A friend of mine recently shared this video on Facebook, and while I find it interesting, it raises a few questions for me:
Problem 1: aged tone wood is better. Period. Only old growth Brazilian rosewood can be used for guitars, so that’s most likely a lot older than the East Indian rosewood they used for the demo.
Problem 2: PLAYED guitars sound better than new guitars. Period. The age + string vibration throughout the wood = better guitar tone. Open wood, better tone, better range of tone, and the warmth perceived in the Brazilian wood.
Problem 3: two identical guitars are never identical, even when built by the same luthier. This is exponentially more relevant if the guitars are not built by the same luthier.
So the real issue here is that, to make a fair comparison: 1. Both woods would need to be close in age. 2. Both guitars need to be made by the same master luthier. 3. Both guitars would need to be PLAYED for a set period of time, with similar playing methods to fully open up the tone woods before any kind of meaningful comparison could be made.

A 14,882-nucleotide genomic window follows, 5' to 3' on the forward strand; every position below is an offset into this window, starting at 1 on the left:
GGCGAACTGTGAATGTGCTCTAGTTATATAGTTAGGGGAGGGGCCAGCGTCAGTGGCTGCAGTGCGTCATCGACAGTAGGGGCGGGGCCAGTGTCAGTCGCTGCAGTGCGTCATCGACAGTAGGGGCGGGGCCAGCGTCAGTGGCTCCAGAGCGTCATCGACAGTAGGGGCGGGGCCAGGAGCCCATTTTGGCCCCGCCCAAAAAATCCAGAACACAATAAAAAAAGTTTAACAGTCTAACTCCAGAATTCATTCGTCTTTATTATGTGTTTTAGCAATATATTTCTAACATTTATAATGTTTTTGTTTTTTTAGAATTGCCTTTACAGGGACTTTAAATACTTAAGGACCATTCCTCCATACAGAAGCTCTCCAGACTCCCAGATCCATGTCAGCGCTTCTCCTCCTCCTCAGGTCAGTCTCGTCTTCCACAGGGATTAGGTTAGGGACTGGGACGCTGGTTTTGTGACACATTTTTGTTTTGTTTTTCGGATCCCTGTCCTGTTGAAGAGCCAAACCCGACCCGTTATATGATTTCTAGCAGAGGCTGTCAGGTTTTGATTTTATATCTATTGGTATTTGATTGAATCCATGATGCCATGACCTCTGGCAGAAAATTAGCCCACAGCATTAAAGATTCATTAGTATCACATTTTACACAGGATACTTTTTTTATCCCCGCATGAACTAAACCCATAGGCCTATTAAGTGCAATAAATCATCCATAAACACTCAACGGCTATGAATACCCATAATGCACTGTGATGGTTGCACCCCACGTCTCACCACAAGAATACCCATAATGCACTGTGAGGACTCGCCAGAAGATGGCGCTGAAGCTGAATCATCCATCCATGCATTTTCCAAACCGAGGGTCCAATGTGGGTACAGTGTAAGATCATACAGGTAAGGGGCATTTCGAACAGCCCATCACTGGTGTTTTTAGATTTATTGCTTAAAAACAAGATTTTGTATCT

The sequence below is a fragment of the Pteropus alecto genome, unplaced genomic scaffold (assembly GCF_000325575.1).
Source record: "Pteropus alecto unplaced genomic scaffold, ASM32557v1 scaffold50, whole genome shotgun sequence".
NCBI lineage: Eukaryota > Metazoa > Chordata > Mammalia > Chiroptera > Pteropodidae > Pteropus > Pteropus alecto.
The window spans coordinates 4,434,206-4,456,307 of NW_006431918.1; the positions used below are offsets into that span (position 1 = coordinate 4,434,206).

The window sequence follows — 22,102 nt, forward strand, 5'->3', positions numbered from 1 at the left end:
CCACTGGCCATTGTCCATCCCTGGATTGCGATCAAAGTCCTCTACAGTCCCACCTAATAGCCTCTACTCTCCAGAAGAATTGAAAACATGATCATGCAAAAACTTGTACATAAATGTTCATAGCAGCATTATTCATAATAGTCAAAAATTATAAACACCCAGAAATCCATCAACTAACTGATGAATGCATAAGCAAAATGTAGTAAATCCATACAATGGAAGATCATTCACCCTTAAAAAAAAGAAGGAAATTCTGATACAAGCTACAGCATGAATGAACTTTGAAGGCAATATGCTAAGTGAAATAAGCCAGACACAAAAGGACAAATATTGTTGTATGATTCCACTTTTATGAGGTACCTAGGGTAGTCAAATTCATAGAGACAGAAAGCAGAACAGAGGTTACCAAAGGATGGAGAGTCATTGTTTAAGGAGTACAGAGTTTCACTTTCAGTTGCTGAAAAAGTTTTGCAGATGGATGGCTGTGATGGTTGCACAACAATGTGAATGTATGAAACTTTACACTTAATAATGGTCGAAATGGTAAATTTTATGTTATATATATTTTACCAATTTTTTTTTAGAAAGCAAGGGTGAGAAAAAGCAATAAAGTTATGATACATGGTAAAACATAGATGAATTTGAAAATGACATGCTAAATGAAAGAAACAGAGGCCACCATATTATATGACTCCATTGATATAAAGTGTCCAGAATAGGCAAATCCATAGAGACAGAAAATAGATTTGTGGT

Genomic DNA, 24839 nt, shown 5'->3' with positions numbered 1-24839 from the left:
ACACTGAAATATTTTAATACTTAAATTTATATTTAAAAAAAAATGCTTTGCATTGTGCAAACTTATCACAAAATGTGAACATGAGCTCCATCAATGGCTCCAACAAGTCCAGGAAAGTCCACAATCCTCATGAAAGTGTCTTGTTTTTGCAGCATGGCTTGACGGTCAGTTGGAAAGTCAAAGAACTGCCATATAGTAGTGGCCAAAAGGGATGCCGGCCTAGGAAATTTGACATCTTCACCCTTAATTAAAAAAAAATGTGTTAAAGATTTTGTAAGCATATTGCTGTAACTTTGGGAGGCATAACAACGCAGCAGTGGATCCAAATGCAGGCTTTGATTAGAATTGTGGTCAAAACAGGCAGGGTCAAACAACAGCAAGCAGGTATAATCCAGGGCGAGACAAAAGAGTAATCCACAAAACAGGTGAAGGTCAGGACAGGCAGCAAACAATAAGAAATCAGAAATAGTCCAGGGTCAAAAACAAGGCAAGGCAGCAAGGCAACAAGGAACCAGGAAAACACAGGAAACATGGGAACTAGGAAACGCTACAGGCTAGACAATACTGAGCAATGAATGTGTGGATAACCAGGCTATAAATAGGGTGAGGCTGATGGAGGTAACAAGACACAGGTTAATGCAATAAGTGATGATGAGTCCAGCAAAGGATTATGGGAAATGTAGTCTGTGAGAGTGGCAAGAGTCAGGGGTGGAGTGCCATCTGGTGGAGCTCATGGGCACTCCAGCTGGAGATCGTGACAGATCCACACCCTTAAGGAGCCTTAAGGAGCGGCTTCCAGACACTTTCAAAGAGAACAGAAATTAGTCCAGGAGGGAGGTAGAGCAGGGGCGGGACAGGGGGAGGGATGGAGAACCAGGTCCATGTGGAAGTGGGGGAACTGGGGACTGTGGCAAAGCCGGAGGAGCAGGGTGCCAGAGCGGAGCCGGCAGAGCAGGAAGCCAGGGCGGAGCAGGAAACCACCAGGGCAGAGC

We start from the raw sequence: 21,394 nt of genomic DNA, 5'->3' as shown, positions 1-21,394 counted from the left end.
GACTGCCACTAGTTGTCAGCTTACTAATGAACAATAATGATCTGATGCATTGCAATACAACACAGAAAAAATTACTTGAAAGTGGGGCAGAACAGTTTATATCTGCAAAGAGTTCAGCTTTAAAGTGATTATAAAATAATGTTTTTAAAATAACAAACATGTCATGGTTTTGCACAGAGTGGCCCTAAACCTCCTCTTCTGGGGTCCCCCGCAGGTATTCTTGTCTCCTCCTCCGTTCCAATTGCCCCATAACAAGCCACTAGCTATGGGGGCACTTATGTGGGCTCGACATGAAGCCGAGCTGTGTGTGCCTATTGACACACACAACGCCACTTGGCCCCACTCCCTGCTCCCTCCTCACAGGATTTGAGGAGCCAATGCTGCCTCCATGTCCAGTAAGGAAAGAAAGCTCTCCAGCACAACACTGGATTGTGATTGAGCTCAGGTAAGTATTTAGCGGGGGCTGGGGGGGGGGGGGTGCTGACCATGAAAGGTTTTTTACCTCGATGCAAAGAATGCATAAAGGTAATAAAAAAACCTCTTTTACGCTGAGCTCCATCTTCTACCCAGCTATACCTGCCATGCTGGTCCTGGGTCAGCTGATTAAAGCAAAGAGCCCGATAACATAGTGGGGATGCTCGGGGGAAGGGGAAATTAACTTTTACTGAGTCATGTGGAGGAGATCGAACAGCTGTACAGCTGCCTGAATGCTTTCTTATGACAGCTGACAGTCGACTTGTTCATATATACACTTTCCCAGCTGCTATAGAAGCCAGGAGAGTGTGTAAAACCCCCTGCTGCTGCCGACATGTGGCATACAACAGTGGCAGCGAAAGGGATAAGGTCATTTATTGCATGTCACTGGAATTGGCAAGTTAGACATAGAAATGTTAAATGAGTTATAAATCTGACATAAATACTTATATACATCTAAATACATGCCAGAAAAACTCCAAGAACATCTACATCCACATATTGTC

Finally, two things that make the wood more sought after: 1. Brazilian rosewood tends to have the most diverse and attractive grain, not commonly found in other forms of rosewood, hence the aesthetic appeal. 2. Brazilian rosewood is far more rare, and therefore more valuable. For superficial, and collectability reasons, Brazilian rosewood always wins.
Does that make it sound better? I don’t know, but it sure is pretty.